For additional information about Portfolio, or to learn about what to do if you get hit with a PRA lawsuit, please refer to our April 20, 2020 blog post titled “5 Steps to Handling a Portfolio Recovery Lawsuit.”
WARN Act Litigation
Portfolio Recovery Associates (PRA), one of the United States’ largest debt buyers and collectors, was recently hit with another class action lawsuit. The suit, filed on May 12, 2020, is being brought on behalf of approximately 200 former employees of a regional PRA office in Las Vegas. Each of the former employees claims they were either fired or laid off without notice in violation of the Worker Adjustment and Retraining Notification Act, aka “the WARN Act.” The WARN Act was established in 1988 to protect employees and their families by requiring employers with 100 or more employees to provide 60 days of advanced notice to their employees of any upcoming mass layoffs. PRA claims it is not in violation of the WARN Act because of the suddenness of the COVID-19 pandemic. However, the former employees have accused PRA of using the current COVID-19 pandemic as an excuse for firing its entire staff without notice, despite knowing that mass layoff would be necessary sooner rather than later.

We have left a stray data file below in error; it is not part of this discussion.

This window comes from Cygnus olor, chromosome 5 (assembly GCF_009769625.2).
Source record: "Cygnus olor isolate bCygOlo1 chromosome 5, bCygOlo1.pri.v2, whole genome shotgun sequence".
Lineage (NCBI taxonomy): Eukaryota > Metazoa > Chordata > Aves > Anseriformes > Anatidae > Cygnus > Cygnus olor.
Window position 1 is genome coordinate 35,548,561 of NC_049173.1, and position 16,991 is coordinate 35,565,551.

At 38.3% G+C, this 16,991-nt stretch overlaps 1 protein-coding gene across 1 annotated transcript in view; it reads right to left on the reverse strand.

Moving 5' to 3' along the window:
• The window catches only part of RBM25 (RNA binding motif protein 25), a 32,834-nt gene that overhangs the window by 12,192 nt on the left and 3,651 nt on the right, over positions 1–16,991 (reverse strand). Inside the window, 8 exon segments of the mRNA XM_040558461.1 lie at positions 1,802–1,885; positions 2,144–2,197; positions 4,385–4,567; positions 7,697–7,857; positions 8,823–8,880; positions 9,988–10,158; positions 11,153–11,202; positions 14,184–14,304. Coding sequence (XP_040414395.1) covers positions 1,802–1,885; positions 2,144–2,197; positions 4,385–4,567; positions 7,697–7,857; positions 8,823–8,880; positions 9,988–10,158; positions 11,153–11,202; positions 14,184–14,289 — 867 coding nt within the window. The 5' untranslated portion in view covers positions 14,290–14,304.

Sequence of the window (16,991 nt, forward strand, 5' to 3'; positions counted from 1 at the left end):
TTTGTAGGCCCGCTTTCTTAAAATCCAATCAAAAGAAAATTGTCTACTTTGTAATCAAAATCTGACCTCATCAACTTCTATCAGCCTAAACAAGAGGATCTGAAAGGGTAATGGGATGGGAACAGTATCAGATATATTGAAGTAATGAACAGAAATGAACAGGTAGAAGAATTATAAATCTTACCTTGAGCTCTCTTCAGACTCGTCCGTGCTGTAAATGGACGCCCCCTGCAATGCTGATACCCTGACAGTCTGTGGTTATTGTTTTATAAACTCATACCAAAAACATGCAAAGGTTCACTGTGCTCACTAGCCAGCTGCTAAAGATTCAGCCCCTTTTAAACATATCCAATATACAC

In the complaint, the former employees claim that PRA couldn’t have only been reacting to the COVID-19 pandemic because its executives knew for nearly an entire year that the Las Vegas office was struggling in more ways than one. During that time, plaintiffs insist that steps were clearly taken by the company that proves PRA was well aware that its Las Vegas office was in bad shape and headed for closure. For example, as recently as February 2020, just one month before the mass-firing, agents of PRA told Las Vegas office employees hoping to receive raises for their hard work that they would be lucky to have a job at all in the coming months, let alone a raise. Around the same time, the workspace being used for the Las Vegas office was allegedly put on the market to be sublet.
Instead of providing the 60-day notice of the company’s intent to close the Las Vegas office and dismiss its employees, as required by federal law, employees were given no advanced notice. Employees were allegedly blindsided by a March 23, 2020 email from PRA’s Chief Global Operations Officer. In the email, the 200 employees were notified that the Las Vegas office was not only closed, but they were also being fired, “effective immediately.” It wasn’t until later that PRA blamed the mass-firing on the Covid-19 pandemic. Despite these facts, the company insists it is not in violation of federal law.
For more general information about PRA, or to learn about what to do if you get hit with a PRA lawsuit or collection notice, please refer to our April 20, 2020 blog post titled “5 Steps to Handling a Portfolio Recovery Lawsuit” or give us a call to speak with one of our attorneys directly at (727) 538-4188.